Running fleabane, Tracy's daisy
erigeron divergens var cinereus
The Four Corners states, and some adjacent regions
Chaparral, hillsides, oak and pinyon-juniper woodland; 2,300 to 7,600 feet
Spatulate to oblanceolate, up to 2 inches long
Erigeron tracyi is one of the smaller members of this large genus, usually around four or five inches tall. Leaves, stems and phyllaries have an even, dense covering of white hairs, which are spreading; pointing outwards or downwards. Leaves grow at the base, generally around one inch long, sometimes up to two inches, and they are usually partly divided into a few rounded lobes. Leaf edges may instead be coarsely toothed, or entire. Stolons are produced later in the season - horizontal stems that may take root to form new plants, hence the common name of running fleabane.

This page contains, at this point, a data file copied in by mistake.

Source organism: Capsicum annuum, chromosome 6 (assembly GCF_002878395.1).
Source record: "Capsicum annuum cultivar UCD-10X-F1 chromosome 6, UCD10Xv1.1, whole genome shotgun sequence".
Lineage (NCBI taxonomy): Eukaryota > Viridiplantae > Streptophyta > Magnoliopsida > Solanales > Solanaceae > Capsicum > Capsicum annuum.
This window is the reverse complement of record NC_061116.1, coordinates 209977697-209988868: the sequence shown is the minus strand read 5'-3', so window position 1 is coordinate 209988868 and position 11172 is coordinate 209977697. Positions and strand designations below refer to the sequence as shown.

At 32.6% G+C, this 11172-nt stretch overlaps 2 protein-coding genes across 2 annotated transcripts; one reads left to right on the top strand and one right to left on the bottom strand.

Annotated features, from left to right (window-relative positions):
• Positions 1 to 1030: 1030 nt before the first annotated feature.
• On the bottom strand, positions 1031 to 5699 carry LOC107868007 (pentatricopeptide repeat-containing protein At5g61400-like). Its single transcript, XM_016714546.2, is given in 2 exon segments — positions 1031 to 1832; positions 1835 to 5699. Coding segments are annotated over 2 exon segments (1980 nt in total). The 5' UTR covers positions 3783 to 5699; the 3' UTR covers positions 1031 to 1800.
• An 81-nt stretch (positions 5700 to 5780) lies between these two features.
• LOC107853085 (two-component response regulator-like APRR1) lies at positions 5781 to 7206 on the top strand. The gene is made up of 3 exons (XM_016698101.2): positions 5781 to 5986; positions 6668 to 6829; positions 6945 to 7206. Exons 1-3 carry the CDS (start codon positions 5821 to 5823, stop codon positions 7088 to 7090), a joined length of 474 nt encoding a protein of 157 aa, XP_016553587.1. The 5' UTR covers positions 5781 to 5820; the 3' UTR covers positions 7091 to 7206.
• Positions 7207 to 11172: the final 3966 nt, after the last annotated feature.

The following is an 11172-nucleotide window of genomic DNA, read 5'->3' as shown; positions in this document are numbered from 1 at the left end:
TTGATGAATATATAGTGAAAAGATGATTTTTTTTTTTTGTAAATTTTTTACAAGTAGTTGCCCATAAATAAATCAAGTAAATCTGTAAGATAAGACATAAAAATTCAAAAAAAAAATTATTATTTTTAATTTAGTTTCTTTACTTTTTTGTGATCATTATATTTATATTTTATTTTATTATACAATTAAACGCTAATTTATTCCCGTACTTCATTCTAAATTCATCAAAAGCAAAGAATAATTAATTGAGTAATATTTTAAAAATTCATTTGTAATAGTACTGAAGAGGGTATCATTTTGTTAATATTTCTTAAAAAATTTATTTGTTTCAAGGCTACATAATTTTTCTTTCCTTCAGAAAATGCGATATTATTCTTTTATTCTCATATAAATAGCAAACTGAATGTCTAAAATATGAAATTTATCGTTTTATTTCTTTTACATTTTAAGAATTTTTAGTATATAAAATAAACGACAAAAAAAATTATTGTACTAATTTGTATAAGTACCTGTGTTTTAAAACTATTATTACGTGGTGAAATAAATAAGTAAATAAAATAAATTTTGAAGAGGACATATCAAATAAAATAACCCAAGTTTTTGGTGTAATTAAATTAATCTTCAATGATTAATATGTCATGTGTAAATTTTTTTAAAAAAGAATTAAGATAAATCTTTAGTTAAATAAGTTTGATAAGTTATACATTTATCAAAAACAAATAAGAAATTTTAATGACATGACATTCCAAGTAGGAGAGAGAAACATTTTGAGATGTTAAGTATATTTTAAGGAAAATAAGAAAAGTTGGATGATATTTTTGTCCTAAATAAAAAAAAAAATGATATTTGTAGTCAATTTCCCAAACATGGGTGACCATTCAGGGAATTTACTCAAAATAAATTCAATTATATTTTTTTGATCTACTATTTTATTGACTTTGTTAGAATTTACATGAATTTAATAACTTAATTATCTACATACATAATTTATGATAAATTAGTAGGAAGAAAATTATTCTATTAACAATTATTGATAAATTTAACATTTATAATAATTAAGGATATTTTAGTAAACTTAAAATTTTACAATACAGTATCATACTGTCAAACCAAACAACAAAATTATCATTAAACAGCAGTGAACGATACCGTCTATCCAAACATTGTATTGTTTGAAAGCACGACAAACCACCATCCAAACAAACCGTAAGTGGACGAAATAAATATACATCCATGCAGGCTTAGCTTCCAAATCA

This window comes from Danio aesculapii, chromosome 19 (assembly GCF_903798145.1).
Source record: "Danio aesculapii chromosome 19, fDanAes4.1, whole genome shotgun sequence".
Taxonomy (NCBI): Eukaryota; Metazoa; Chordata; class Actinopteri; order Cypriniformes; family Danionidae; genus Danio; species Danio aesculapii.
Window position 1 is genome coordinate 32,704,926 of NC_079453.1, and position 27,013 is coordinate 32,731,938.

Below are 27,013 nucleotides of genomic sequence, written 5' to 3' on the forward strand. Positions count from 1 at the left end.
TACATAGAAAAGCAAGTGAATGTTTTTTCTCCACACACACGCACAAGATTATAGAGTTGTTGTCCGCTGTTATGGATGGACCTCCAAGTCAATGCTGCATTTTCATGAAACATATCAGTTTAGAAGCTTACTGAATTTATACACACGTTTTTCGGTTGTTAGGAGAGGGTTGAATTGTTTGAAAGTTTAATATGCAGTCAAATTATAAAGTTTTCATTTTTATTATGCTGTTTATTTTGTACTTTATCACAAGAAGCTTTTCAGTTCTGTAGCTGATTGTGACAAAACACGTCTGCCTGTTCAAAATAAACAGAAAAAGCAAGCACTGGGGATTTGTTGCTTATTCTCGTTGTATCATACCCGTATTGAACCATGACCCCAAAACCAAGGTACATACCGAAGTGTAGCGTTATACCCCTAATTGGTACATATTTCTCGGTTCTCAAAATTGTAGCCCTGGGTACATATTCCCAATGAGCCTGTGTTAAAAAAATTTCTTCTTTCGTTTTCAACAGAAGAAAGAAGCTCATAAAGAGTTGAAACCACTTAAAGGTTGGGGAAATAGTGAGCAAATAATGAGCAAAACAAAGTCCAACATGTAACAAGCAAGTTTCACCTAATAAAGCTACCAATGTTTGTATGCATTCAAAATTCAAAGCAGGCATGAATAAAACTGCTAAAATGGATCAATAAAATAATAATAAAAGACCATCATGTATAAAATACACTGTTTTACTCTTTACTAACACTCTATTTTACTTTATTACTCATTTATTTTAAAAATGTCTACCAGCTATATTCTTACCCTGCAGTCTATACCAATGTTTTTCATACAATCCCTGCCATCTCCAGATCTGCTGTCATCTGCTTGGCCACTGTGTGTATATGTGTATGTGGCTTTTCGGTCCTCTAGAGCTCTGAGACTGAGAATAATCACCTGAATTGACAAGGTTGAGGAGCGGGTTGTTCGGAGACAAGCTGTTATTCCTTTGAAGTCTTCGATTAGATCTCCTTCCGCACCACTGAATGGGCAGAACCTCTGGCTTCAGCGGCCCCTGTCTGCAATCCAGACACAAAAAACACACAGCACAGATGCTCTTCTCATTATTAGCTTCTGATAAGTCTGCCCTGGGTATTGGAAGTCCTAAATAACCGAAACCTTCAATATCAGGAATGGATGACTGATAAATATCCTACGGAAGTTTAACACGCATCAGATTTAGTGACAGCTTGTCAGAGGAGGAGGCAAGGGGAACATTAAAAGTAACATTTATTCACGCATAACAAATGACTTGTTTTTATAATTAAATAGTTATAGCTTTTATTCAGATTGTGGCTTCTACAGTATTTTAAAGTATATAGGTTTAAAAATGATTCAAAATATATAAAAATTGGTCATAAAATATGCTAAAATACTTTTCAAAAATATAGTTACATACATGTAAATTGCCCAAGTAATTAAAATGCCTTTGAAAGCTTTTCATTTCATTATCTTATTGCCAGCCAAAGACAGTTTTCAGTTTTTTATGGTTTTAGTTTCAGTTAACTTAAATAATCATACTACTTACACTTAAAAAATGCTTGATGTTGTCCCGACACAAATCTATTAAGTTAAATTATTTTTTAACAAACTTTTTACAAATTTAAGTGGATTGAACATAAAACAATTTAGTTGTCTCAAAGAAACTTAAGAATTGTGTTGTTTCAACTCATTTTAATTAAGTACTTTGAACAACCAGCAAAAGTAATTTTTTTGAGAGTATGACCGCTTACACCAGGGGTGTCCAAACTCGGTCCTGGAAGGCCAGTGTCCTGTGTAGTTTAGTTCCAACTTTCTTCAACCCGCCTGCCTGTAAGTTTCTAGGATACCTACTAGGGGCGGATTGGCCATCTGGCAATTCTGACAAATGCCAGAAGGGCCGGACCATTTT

Stems are usually topped by a single flowerhead, containing between 60 and 130 ray florets and over 200 disc florets. The rays are mostly pure white, but often purplish at the tip. Phyllaries, in 3 or 4 rows, are purple towards the tip, green below, and often curved outwards slightly above the middle.